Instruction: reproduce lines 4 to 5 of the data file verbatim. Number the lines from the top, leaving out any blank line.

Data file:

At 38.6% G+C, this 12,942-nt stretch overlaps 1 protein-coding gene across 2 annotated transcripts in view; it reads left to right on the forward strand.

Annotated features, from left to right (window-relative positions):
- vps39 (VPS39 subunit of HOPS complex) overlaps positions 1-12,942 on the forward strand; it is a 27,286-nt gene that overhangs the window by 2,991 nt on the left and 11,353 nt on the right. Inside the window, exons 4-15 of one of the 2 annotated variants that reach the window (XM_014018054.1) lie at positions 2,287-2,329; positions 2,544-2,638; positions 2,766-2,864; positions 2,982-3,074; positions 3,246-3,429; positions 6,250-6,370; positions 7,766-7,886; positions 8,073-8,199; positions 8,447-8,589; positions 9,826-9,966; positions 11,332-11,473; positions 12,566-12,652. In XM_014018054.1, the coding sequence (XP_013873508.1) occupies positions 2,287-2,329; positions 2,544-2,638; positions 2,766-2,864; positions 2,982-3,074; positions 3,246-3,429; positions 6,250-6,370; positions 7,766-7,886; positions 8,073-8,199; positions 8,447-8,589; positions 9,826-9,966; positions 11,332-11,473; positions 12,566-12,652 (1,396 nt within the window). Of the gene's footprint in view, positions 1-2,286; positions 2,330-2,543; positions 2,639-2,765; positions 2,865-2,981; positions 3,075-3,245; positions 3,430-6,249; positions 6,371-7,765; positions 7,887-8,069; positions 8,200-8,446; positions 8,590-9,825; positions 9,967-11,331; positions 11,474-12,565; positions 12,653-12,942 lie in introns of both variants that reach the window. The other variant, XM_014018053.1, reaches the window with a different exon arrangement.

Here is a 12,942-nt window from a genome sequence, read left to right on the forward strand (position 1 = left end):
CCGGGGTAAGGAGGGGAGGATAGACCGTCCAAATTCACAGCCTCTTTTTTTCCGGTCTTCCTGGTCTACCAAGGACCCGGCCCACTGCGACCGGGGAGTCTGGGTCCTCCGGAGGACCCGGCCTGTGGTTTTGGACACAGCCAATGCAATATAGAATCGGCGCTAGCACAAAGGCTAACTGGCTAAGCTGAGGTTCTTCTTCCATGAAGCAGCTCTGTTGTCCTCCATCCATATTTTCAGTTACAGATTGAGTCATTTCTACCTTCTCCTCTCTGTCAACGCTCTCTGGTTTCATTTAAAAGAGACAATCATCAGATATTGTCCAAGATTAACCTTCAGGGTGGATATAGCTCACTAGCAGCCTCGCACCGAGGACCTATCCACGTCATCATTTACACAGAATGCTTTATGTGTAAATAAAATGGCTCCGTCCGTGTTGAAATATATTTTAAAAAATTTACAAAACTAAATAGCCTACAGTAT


Here is a 12,942-nt window from a genome sequence, read left to right on the forward strand (position 1 = left end):
CCGGGGTAAGGAGGGGAGGATAGACCGTCCAAATTCACAGCCTCTTTTTTTCCGGTCTTCCTGGTCTACCAAGGACCCGGCCCACTGCGACCGGGGAGTCTGGGTCCTCCGGAGGACCCGGCCTGTGGTTTTGGACACAGCCAATGCAATATAGAATCGGCGCTAGCACAAAGGCTAACTGGCTAAGCTGAGGTTCTTCTTCCATGAAGCAGCTCTGTTGTCCTCCATCCATATTTTCAGTTACAGATTGAGTCATTTCTACCTTCTCCTCTCTGTCAACGCTCTCTGGTTTCATTTAAAAGAGACAATCATCAGATATTGTCCAAGATTAACCTTCAGGGTGGATATAGCTCACTAGCAGCCTCGCACCGAGGACCTATCCACGTCATCATTTACACAGAATGCTTTATGTGTAAATAAAATGGCTCCGTCCGTGTTGAAATATATTTTAAAAAATTTACAAAACTAAATAGCCTACAGTAT